Redding's widow Zelma thanked the volunteers who helped recover the bodies of Otis and The Bar-Kays.
Dec. 10 marks the 40th anniversary of the death of Otis Redding, along with all but one member of his band The Bar-Kays, in a Lake Monona plane crash that silenced the voice of one of American music's most promising artists. To commemorate this sad, significant occasion, two Madison-area tributes are taking place this week, featuring a variety of speakers and musicians reflecting on Redding's legacy.
The first event took place Monday evening at Monona Terrace. A sizable crowd milled around the brightly lit ballroom, decorated with pictures and other Redding memorabilia, as Redding's classic records played over the PA system.
The event opened with a version of "(Sittin' On) The Dock Of The Bay," arguably Redding's most famous song, by local songsters Westside Andy and Robert J. Mayor Cieslewicz offered welcoming words, suggesting that Redding would be pleased with Madison's "vibrant music scene," and reading a proclamation from Gov. Doyle. Radio consultant Tom Teuber then read a statement from soul legend Sam Moore, of Sam & Dave.
After these testimonials, the evening's guest of honor -- saxophonist Ben Cauley, the crash's sole survivor and a music great in his own right -- took the stage to a well-deserved standing ovation. This is the first time that Cauley has returned to Madison, and Cauley seemed in good spirits, rewarding the audience with trumpet-laced performances of 'Try A Little Tenderness' and 'Dock Of The Bay,' along with a particularly poignant version of 'You Send Me,' a song made famous by Redding idol Sam Cooke. Though he is primarily a horn player, Cauley's expressive vocals relayed both the sweetness and vulnerability of all three selections. He left the stage to another standing ovation.
Craig Inciardi, curator of the Rock and Roll Hall Of Fame, was then introduced. Inciardi opened by reading some remarks from Redding's widow Zelma, who mentioned The Big "O" Educational Dream Foundation, recently established in Redding's hometown of Macon, Ga. and thanked the volunteer divers who helped recover the bodies of Redding and The Bar-Kays.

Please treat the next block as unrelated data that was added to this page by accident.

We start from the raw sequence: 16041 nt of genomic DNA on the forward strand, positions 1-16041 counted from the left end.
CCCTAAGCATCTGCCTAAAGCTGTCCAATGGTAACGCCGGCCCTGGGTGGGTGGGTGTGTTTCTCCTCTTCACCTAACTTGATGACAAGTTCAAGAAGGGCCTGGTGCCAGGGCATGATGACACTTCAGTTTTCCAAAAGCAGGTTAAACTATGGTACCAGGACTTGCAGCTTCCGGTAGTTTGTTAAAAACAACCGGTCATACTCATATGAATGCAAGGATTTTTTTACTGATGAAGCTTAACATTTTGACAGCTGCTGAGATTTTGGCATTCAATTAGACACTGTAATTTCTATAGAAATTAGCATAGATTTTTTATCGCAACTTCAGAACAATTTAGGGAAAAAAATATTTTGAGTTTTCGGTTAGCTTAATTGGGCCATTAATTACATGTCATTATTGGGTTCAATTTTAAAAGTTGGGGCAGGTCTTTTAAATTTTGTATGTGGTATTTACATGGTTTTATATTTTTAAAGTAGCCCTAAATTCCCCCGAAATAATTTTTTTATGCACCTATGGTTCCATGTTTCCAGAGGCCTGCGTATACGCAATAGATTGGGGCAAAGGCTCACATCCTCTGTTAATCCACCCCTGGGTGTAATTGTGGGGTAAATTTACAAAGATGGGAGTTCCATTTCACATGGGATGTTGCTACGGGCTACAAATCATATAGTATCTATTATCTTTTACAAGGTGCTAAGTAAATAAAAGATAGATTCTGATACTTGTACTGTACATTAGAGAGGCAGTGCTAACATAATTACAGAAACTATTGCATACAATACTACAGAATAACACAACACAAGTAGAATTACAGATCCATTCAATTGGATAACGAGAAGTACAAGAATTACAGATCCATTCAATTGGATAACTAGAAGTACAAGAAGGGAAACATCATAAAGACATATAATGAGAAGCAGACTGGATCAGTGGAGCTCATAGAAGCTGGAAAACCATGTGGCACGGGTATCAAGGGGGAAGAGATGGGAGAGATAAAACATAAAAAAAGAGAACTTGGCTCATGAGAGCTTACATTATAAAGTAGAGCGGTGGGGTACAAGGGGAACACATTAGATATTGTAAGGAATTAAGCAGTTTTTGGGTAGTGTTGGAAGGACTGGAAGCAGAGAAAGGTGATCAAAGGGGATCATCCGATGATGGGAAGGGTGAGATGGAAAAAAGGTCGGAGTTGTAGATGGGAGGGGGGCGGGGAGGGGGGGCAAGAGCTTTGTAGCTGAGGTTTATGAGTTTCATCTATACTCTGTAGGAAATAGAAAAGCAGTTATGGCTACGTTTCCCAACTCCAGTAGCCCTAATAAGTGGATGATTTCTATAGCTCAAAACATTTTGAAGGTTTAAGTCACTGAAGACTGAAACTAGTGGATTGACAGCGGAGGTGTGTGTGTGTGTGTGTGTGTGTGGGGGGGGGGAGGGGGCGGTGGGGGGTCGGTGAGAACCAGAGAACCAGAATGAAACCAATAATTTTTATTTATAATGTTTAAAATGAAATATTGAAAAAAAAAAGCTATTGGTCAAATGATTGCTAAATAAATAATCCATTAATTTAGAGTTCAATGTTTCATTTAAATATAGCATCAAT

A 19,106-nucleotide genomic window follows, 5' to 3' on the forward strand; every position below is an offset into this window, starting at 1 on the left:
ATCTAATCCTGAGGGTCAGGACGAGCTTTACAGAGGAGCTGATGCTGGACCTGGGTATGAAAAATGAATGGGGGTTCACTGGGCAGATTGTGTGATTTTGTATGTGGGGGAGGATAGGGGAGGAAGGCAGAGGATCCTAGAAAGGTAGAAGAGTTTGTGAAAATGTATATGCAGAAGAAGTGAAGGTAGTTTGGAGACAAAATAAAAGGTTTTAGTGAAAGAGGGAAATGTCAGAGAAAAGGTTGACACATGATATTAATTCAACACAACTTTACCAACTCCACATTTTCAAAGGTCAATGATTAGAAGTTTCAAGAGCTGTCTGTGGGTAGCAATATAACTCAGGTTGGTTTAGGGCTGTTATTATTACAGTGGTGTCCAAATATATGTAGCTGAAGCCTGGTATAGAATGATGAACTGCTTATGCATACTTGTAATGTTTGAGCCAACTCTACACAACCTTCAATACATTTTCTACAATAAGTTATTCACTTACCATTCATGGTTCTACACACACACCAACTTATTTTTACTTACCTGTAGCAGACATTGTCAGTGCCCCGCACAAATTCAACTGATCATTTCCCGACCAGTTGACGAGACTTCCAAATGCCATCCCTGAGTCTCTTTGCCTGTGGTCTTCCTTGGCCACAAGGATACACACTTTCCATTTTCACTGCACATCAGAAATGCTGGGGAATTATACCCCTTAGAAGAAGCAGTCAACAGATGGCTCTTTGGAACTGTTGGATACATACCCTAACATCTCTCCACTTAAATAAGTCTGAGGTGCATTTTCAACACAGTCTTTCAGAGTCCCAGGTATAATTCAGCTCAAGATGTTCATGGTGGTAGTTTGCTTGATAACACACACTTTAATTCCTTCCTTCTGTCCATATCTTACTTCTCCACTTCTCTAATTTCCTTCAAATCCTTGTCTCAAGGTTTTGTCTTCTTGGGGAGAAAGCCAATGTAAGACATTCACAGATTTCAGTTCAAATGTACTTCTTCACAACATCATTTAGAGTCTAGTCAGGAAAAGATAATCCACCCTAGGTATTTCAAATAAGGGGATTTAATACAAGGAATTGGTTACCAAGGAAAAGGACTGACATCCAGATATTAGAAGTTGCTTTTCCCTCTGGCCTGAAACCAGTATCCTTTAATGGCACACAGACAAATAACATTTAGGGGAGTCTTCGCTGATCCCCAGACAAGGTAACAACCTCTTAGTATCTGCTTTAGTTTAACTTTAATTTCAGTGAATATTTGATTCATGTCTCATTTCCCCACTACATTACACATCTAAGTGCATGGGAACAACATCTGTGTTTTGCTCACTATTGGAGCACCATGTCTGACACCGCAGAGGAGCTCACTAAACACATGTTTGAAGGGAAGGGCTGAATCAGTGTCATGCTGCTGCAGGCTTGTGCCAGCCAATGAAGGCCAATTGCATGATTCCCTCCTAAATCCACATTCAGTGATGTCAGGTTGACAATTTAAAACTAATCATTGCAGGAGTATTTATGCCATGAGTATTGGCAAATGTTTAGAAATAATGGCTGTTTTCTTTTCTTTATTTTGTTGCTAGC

The power of Zelma Redding's words was unfortunately not matched by Inciardi's own presentation: after spending too much time describing the Rock and Roll Hall Of Fame Museum, he moved on to an accurate, if slightly uninspired, discussion of Redding's biography and career highlights. He then shared a few slides of the Redding memorabilia collected in the Museum's archives, which ranged from the interestingly obscure (Redding's hunting license) to the strangely morbid (the clothes and shoes worn by Redding the day he died).
Although Inciardi's presence lent the event an air of official importance, his portion of the event lacked the energy of Cauley's, or even Mayor Cieslewicz'.
After the speeches, the crowd made its way to the Terrace's theater for a screening of the fine documentary Dreams To Remember: The Legacy Of Otis Redding. Unsurprisingly, Redding's voice, songs and performances proved the most effective memorial of all.
Over the last week, several Madisonians shared their thoughts on the legacy of Otis Redding:
- "Otis? The man could emote like no other. He produced, penned. He could kill a ballad or a heater, and man, if he didn't go down so early, I seriously think the Godfather of Soul [James Brown] would have a career behind Otis' large looming shadow." -- Chuck Money, DJ
- "Music we make now is made possible by those who paved the way. For that I give thanks and eternal gratitude." -- Laduma Nguyuza (aka Dudu Stinks and Mr. Parker), hip-hop artist
- "I was actually among those waiting at The Factory the night Otis died! It got very quiet when we were told about the accident! It's sad that he had to perish before the world actually recognized his talent. All of us owe him for his impact on our musical lives." -- Jan Wheaton, jazz artist
The second memorial this week will be held on Thursday, Dec. 6 at the program, "Echoes From Vietnam: '(Sittin' on) the Dock of the Bay," which looks at the legacy of the artists' hit for soldiers during and after the Vietnam War.